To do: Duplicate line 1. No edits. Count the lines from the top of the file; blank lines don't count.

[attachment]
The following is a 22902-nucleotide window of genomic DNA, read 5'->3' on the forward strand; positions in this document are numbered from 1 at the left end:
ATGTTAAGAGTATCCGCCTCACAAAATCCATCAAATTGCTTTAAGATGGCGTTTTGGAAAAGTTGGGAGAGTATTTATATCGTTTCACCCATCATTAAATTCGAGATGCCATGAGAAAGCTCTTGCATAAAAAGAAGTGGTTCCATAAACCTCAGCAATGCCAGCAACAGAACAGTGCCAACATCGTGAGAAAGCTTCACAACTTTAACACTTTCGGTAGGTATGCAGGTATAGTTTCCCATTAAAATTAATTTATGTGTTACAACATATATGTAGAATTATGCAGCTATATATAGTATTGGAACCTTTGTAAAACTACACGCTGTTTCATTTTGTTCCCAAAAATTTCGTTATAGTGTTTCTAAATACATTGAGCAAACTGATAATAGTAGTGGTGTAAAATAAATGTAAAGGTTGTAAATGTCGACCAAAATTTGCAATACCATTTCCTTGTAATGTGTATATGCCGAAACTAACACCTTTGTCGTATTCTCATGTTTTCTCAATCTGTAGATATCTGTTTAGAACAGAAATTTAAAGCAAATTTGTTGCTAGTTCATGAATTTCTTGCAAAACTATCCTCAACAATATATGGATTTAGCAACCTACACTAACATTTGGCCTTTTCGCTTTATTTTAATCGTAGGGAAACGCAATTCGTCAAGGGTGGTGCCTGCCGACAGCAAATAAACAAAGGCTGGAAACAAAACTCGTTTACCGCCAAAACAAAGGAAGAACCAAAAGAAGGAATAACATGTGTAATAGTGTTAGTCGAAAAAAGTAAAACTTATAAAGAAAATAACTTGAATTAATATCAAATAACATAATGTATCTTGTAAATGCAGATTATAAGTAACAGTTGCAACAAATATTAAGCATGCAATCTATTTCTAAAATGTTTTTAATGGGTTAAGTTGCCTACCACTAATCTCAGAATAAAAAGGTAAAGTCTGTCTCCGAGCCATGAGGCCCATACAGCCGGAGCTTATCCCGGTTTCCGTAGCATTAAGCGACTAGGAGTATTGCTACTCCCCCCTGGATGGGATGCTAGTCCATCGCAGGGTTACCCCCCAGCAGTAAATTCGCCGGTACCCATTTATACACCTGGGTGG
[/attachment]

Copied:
The following is a 22902-nucleotide window of genomic DNA, read 5'->3' on the forward strand; positions in this document are numbered from 1 at the left end: